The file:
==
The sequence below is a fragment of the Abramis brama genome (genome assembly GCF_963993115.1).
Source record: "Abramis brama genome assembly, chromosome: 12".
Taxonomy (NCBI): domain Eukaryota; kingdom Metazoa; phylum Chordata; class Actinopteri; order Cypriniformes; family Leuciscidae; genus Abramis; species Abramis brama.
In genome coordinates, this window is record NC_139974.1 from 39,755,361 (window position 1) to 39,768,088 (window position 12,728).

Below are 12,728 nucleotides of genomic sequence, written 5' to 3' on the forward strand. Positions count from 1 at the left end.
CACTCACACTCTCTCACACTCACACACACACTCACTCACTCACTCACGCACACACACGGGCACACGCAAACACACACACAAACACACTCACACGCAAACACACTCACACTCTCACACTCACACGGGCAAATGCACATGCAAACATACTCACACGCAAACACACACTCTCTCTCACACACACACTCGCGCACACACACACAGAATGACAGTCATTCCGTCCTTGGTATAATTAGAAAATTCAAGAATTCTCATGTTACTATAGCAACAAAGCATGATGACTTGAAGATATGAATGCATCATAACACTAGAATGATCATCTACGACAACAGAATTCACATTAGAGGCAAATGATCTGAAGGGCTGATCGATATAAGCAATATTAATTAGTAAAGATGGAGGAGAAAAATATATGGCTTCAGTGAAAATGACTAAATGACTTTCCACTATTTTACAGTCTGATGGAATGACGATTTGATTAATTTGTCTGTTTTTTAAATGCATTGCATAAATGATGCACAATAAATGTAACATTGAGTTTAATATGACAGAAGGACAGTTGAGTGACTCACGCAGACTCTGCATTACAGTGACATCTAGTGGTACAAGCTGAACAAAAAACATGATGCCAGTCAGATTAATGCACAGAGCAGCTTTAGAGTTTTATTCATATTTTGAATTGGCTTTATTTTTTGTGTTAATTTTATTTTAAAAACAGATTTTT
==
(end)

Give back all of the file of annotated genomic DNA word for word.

The sequence below is a fragment of the Abramis brama genome (genome assembly GCF_963993115.1).
Source record: "Abramis brama genome assembly, chromosome: 12".
Taxonomy (NCBI): domain Eukaryota; kingdom Metazoa; phylum Chordata; class Actinopteri; order Cypriniformes; family Leuciscidae; genus Abramis; species Abramis brama.
In genome coordinates, this window is record NC_139974.1 from 39,755,361 (window position 1) to 39,768,088 (window position 12,728).

Below are 12,728 nucleotides of genomic sequence, written 5' to 3' on the forward strand. Positions count from 1 at the left end.
CACTCACACTCTCTCACACTCACACACACACTCACTCACTCACTCACGCACACACACGGGCACACGCAAACACACACACAAACACACTCACACGCAAACACACTCACACTCTCACACTCACACGGGCAAATGCACATGCAAACATACTCACACGCAAACACACACTCTCTCTCACACACACACTCGCGCACACACACACAGAATGACAGTCATTCCGTCCTTGGTATAATTAGAAAATTCAAGAATTCTCATGTTACTATAGCAACAAAGCATGATGACTTGAAGATATGAATGCATCATAACACTAGAATGATCATCTACGACAACAGAATTCACATTAGAGGCAAATGATCTGAAGGGCTGATCGATATAAGCAATATTAATTAGTAAAGATGGAGGAGAAAAATATATGGCTTCAGTGAAAATGACTAAATGACTTTCCACTATTTTACAGTCTGATGGAATGACGATTTGATTAATTTGTCTGTTTTTTAAATGCATTGCATAAATGATGCACAATAAATGTAACATTGAGTTTAATATGACAGAAGGACAGTTGAGTGACTCACGCAGACTCTGCATTACAGTGACATCTAGTGGTACAAGCTGAACAAAAAACATGATGCCAGTCAGATTAATGCACAGAGCAGCTTTAGAGTTTTATTCATATTTTGAATTGGCTTTATTTTTTGTGTTAATTTTATTTTAAAAACAGATTTTT